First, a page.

- A declaratory ruling from the court, establishing that, as a matter of law, marijuana has “accepted medical use in treatment in the United States”; and
- A writ of mandamus requiring the Iowa Board of Pharmacy to perform its duty to recommend removal of marijuana from Schedule I of the Iowa Controlled Substances Act, Iowa Code Chapter 124, according to requirements of Iowa Code § 124.203.
Carl Olsen, Pro Se
130 E. Aurora Ave.
Des Moines, IA 50313-3654
Affidavit of Service
I certify under penalty of perjury that on or before January 4, 2016, and in compliance with the notice requirements of Iowa Code Section 17A.19(2), I effected service of notice of this action by mailing copies of this petition to all parties of record in the underlying case before the Iowa Board of Pharmacy addressed to the parties or their attorney of record as follows:
400 SW Eighth Street, Suite E
Des Moines, Iowa 50309-4688
Assistant Iowa Attorney General
1305 E. Walnut Street
Des Moines, IA 50319
Carl Olsen, Pro Se Petitioner
[fn1] Alaska Statutes § 17.37 (1998); Arizona Revised Statutes, Title 36, Chapter 28.1, §§ 36-2801 through 36-2819 (2010); California Health & Safety Code § 11362.5 (1996); Colorado Constitution Article XVIII, Section 14 (2000); Connecticut Public Act No. 12-55, Connecticut General Statutes, Chapter 420f (2012); Delaware Code, Title 16, Chapter 49A, §§ 4901A through 4926A (2011); Hawaii Revised Statutes § 329-121 (2000); Illinois Public Act 98-0122 (2013), 410 Ill. Comp. Stat. Ann. 130/1-130/199 (2014); 22 Maine Revised Statutes § 2383-B (1999); Annotated Code of Maryland Section 13–3301 through 13–3303 and 13–3307 through 13–3311 (2014); Massachusetts Chapter 369 of the Acts of 2012 (2012); Michigan Compiled Laws, Chapter 333, §§ 333.26421 through 333.26430 (2008); Minnesota SF 2470 -- Signed into law by Gov. Mark Dayton on May 29, 2014, Approved: By Senate 46-16, by House 89-40, Effective: May 30, 2014; Montana Code Annotated § 50-46-101 (2004); Nevada Constitution Article 4 § 38 - Nevada Revised Statutes Annotated § 453A.010 (2000); New Hampshire Revised Statutes Annotated Chapter 126-W (2013); New Jersey Public Laws 2009, Chapter 307, New Jersey Statutes, Chapter 24:6I, §§ 24:61-1 through 24:6I-16 (2010); New Mexico Statutes Annotated § 30-31C-1 (2007); New York Pub. Health §§ 3360–3369-e (2014); Oregon Revised Statutes § 475.300 (1998); Rhode Island General Laws § 21-28.6-1 (2006); 18 Vermont Statutes Annotated § 4471 (2004); Revised Code Washington (ARCW) § 69.51A.005 (1998).
[fn2] D.C. Law 18-210; D.C. Official Code, Title 7, Chapter 16B, §§ 7-1671.01 through 7-1671.13 (2010).
[fn3]Alabama, Senate Bill 174, Signed into law by Governor Robert Bentley (Apr. 1, 2014); Florida, Senate Bill 1030, Signed into law by Governor Rick Scott (June 16, 2014); Iowa, Senate File 2360, Signed into law by Governor Terry Branstad (May 30, 2014); Kentucky, Senate Bill 124, Signed into law by Governor Steve Beshear (Apr. 10, 2014); Mississippi, House Bill 1231, Signed by Gov. Phil Bryant (Apr. 17, 2014); North Carolina, House Bill 1220, Signed by Gov. Pat McCrory (July 3, 2014); South Carolina, Senate Bill 1035, The bill became law because Governor Nikki Haley did not sign or veto the bill within five days of its passage (May 29, 2014); Tennessee, Senate Bill 2531, Signed into law by Gov. Bill Haslam (May 16, 2014); Utah, House Bill 105, Signed into law by Governor Gary Herbert (Mar. 21, 2014); Wisconsin, Assembly Bill 726, Signed by Governor Scott Walker (Apr. 16, 2014).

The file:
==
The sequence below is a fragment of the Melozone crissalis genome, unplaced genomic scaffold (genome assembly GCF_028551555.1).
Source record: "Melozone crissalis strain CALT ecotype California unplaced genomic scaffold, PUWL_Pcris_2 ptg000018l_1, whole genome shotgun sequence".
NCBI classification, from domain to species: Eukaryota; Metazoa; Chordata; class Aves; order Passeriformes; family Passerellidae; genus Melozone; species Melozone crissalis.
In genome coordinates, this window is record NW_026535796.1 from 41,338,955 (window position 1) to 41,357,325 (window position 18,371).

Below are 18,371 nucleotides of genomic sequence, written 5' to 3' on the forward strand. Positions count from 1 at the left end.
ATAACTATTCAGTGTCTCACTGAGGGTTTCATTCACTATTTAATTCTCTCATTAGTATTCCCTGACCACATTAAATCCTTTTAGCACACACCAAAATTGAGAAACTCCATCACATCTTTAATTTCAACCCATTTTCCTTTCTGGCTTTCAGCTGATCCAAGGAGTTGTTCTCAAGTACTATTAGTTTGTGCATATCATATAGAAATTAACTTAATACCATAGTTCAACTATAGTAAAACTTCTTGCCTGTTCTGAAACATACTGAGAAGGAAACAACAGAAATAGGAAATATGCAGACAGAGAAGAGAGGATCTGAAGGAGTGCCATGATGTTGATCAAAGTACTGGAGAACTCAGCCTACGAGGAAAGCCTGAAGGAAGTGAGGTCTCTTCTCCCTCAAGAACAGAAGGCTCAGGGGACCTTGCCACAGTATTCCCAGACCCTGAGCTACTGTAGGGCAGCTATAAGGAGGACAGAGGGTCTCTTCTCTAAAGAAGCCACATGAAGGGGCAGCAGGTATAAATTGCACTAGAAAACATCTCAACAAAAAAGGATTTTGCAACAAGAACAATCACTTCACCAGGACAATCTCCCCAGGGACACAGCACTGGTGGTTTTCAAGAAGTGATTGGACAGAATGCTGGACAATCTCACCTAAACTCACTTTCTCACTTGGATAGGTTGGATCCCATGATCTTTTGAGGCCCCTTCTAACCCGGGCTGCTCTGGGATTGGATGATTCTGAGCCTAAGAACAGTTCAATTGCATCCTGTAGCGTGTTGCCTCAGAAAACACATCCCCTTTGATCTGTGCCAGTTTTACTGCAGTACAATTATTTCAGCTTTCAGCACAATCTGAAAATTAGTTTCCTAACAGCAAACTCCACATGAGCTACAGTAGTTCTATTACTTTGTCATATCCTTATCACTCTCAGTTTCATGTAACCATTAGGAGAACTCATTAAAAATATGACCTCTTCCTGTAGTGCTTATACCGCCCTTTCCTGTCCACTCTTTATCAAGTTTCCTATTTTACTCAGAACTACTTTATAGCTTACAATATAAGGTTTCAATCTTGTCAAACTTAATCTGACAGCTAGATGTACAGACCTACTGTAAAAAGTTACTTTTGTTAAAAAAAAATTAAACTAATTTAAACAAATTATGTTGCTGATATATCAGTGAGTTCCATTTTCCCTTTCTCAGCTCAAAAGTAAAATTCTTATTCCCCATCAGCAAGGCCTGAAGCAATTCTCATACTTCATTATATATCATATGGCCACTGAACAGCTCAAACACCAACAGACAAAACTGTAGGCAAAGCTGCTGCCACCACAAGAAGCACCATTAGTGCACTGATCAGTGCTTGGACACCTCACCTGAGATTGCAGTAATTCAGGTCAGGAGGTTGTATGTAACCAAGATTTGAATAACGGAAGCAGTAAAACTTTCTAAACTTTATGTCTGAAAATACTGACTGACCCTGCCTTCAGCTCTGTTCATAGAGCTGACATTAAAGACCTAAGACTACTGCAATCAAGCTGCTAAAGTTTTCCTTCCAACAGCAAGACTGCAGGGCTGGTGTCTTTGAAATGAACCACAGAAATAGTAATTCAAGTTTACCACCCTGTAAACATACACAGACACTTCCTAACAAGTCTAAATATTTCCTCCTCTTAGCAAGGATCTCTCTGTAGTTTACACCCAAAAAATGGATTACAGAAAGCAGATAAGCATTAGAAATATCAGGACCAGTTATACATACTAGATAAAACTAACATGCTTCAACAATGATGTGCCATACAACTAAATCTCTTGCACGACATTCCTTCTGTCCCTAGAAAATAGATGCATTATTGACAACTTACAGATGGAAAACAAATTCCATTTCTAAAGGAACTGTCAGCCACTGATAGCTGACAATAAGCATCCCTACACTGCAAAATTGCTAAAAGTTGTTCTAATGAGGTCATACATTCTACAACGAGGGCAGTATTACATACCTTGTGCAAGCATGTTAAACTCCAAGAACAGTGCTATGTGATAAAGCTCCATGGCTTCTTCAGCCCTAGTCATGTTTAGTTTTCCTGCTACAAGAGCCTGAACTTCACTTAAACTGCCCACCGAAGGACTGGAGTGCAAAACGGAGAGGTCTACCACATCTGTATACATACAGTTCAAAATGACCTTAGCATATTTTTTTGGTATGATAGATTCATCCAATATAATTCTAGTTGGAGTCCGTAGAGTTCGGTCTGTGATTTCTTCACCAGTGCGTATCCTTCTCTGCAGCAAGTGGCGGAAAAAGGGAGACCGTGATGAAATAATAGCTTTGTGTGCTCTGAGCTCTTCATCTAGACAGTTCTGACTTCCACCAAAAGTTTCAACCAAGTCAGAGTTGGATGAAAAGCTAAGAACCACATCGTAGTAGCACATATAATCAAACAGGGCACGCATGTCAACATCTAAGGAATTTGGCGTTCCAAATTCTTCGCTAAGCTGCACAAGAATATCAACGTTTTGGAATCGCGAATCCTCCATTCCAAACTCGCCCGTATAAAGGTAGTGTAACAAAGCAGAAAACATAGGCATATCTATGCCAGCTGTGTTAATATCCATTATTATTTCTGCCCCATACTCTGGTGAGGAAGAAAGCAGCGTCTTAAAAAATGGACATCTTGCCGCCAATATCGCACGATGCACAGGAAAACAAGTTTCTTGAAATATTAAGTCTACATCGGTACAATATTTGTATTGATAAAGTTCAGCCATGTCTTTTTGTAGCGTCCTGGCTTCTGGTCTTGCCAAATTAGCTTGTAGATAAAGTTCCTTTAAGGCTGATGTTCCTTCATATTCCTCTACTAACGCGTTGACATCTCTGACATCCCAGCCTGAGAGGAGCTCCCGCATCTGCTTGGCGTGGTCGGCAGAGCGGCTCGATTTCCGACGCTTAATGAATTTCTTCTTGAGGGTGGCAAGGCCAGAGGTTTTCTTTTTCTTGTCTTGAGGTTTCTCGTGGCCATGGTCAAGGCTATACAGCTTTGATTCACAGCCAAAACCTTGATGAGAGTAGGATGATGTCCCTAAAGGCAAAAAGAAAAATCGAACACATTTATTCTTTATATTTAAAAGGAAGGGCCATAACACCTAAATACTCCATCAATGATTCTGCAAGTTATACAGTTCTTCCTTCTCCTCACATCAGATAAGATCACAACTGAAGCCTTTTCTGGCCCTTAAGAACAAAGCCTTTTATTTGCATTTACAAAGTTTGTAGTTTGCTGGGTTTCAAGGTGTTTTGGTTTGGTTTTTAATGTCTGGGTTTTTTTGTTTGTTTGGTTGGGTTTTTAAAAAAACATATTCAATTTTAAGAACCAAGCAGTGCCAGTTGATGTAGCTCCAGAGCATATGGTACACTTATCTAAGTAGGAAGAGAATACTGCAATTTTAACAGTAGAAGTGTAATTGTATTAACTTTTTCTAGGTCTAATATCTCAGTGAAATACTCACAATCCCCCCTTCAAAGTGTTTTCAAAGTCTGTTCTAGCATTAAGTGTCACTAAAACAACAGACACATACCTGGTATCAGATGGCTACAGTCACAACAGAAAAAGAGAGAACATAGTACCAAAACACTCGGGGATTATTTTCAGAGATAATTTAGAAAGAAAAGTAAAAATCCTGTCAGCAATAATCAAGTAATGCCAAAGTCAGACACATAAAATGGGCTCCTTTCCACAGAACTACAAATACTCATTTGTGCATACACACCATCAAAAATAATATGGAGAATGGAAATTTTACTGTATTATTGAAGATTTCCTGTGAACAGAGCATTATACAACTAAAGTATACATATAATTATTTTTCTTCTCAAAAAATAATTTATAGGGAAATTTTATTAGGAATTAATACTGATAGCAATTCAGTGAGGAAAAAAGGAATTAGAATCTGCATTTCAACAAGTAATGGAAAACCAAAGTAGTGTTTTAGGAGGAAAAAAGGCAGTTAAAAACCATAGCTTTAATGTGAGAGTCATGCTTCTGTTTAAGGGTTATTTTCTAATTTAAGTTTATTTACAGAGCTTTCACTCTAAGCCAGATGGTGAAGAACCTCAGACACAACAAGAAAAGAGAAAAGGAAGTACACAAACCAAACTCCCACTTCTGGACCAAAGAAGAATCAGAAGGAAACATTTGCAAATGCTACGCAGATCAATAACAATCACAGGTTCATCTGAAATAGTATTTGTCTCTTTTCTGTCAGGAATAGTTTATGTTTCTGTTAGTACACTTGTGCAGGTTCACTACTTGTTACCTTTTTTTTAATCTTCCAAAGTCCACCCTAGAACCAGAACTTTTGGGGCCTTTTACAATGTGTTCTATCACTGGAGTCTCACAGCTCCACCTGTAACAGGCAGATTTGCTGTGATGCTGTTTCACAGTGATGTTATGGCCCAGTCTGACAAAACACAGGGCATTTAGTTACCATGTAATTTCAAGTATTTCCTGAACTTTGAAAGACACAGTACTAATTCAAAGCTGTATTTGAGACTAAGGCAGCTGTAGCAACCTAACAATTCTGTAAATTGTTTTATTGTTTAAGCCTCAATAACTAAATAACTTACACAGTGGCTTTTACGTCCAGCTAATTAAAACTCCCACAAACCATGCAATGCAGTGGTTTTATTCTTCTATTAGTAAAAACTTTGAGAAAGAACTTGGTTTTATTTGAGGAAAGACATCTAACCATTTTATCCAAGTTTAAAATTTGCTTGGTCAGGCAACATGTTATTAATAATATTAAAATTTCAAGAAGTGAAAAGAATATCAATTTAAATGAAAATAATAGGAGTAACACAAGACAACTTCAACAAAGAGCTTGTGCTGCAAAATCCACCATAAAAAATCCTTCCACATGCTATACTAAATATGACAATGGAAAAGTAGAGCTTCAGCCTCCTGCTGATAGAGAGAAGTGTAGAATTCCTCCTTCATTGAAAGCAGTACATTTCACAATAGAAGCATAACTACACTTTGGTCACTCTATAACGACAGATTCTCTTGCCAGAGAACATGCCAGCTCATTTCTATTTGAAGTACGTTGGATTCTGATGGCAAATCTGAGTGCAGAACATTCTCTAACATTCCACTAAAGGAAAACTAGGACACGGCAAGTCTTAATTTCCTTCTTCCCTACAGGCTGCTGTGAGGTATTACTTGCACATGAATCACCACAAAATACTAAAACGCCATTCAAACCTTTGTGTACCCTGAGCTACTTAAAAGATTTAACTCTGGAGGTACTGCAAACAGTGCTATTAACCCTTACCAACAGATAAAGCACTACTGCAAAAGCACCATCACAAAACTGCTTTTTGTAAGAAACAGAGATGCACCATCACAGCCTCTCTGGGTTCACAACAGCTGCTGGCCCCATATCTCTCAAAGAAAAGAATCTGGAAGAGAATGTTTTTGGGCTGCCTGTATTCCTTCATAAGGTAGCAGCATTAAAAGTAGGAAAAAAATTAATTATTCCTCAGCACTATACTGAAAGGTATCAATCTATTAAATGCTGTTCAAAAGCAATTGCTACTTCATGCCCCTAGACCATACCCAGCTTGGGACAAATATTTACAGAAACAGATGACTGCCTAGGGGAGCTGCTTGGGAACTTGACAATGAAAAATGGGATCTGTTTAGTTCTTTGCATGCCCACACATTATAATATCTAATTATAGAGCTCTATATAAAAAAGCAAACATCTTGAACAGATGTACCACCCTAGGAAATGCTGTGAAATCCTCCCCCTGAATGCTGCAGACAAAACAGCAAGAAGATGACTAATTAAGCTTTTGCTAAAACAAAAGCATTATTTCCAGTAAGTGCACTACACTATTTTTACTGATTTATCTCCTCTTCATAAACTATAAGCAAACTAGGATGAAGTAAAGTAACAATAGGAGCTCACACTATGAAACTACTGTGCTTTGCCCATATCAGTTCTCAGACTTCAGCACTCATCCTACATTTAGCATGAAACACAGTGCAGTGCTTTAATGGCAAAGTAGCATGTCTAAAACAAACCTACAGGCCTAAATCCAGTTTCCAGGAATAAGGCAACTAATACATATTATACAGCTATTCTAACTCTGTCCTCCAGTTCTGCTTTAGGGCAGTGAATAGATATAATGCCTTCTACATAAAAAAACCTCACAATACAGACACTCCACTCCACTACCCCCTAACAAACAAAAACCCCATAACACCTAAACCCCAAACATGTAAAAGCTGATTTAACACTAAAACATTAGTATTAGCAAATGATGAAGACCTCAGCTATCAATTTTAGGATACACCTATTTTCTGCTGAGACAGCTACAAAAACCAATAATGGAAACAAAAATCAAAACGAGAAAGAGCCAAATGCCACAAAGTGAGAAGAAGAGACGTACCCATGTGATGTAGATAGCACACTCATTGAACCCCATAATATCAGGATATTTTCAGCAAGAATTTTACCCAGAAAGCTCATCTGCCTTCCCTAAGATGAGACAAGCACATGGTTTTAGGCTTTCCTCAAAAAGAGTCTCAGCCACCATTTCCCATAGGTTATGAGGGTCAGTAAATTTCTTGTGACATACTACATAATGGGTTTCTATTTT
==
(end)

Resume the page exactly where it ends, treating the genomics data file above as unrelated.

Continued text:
[fn4] Iowa, SF2360, May 30 2014, 2014 Iowa Acts Chapter 1125.
[fn5] “Departments and agencies of state government shall, at least forty-five days prior to the convening of each session of the general assembly, submit copies to the legislative services agency of proposed legislative bills and joint resolutions which such departments desire to be considered by the general assembly.” Iowa Code § 2.16 (2015).
[fn6] Louisiana, SB143, June 29, 2015 (medical marijuana); Georgia, HB1, April 16, 2015 (marijuana extract); Missouri, HB2238, July 14, 2014 (marijuana extract); Oklahoma, HB2154, April 30, 2015 (marijuana extract); Texas, SB339, June 1, 2015 (marijuana extract); Virginia, HB1445, February 26, 2015 (marijuana extract); Wyoming, HB32, March 2, 2015 (marijuana extract); Guam, Proposal 14A, November 4, 2014 (medical marijuana); Puerto Rico, EO 2015-10, May 3, 2015 (medical marijuana).
[fn7] See footnote 5.
[fn8] See footnote 5.
[fn9] See footnote 5.
[fn10] There is a recent federal court ruling on Section 538 of the Consolidated and Further Continuing Appropriations Act of 2015, Pub. L. 113-235, 128 Stat. 2130 (2014) ("2015 Appropriations Act"), which has now been extended for another year. United States v. Marin Alliance, Case 3:98-cv-00086-CRB (Northern District of California, Document 277, Filed 10/19/15).
[fn11] See footnote 5.
[fn12] See footnote 5.
[fn13] Louisiana accepted the medical use of marijuana on June 29, 2015, HB 143.